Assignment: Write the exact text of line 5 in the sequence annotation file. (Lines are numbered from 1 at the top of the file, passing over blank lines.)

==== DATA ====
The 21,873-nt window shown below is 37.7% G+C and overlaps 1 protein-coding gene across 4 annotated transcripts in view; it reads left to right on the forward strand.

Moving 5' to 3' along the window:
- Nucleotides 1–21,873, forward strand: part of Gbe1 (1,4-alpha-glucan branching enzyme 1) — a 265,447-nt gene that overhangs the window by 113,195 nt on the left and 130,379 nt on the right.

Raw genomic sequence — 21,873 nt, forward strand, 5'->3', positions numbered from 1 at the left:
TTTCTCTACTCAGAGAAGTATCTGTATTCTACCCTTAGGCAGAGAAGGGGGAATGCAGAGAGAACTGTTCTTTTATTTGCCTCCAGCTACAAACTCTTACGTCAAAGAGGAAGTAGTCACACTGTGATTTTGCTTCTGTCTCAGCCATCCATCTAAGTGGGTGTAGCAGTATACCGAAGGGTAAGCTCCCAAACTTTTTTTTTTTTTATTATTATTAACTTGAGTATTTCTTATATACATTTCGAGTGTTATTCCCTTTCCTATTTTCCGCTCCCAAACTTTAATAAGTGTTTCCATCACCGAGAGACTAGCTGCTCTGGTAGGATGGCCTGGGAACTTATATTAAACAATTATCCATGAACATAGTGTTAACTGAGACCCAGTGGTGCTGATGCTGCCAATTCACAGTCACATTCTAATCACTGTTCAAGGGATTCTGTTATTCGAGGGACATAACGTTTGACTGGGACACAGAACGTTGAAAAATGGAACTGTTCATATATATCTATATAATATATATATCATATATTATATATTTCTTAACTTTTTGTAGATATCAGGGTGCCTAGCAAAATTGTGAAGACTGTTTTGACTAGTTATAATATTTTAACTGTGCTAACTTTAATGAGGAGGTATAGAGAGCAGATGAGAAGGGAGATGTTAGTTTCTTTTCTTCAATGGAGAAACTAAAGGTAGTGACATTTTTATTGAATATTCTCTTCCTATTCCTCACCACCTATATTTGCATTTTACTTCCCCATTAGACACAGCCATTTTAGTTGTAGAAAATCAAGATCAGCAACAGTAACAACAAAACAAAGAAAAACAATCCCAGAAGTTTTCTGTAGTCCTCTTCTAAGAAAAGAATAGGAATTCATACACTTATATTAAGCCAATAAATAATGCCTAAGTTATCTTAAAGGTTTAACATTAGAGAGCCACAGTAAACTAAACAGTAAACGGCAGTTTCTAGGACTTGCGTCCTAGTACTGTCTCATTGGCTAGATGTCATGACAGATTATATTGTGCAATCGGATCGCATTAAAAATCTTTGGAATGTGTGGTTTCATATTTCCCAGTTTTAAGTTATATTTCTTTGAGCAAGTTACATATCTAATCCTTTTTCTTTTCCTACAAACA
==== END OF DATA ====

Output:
TTTCTCTACTCAGAGAAGTATCTGTATTCTACCCTTAGGCAGAGAAGGGGGAATGCAGAGAGAACTGTTCTTTTATTTGCCTCCAGCTACAAACTCTTACGTCAAAGAGGAAGTAGTCACACTGTGATTTTGCTTCTGTCTCAGCCATCCATCTAAGTGGGTGTAGCAGTATACCGAAGGGTAAGCTCCCAAACTTTTTTTTTTTTTATTATTATTAACTTGAGTATTTCTTATATACATTTCGAGTGTTATTCCCTTTCCTATTTTCCGCTCCCAAACTTTAATAAGTGTTTCCATCACCGAGAGACTAGCTGCTCTGGTAGGATGGCCTGGGAACTTATATTAAACAATTATCCATGAACATAGTGTTAACTGAGACCCAGTGGTGCTGATGCTGCCAATTCACAGTCACATTCTAATCACTGTTCAAGGGATTCTGTTATTCGAGGGACATAACGTTTGACTGGGACACAGAACGTTGAAAAATGGAACTGTTCATATATATCTATATAATATATATATCATATATTATATATTTCTTAACTTTTTGTAGATATCAGGGTGCCTAGCAAAATTGTGAAGACTGTTTTGACTAGTTATAATATTTTAACTGTGCTAACTTTAATGAGGAGGTATAGAGAGCAGATGAGAAGGGAGATGTTAGTTTCTTTTCTTCAATGGAGAAACTAAAGGTAGTGACATTTTTATTGAATATTCTCTTCCTATTCCTCACCACCTATATTTGCATTTTACTTCCCCATTAGACACAGCCATTTTAGTTGTAGAAAATCAAGATCAGCAACAGTAACAACAAAACAAAGAAAAACAATCCCAGAAGTTTTCTGTAGTCCTCTTCTAAGAAAAGAATAGGAATTCATACACTTATATTAAGCCAATAAATAATGCCTAAGTTATCTTAAAGGTTTAACATTAGAGAGCCACAGTAAACTAAACAGTAAACGGCAGTTTCTAGGACTTGCGTCCTAGTACTGTCTCATTGGCTAGATGTCATGACAGATTATATTGTGCAATCGGATCGCATTAAAAATCTTTGGAATGTGTGGTTTCATATTTCCCAGTTTTAAGTTATATTTCTTTGAGCAAGTTACATATCTAATCCTTTTTCTTTTCCTACAAACA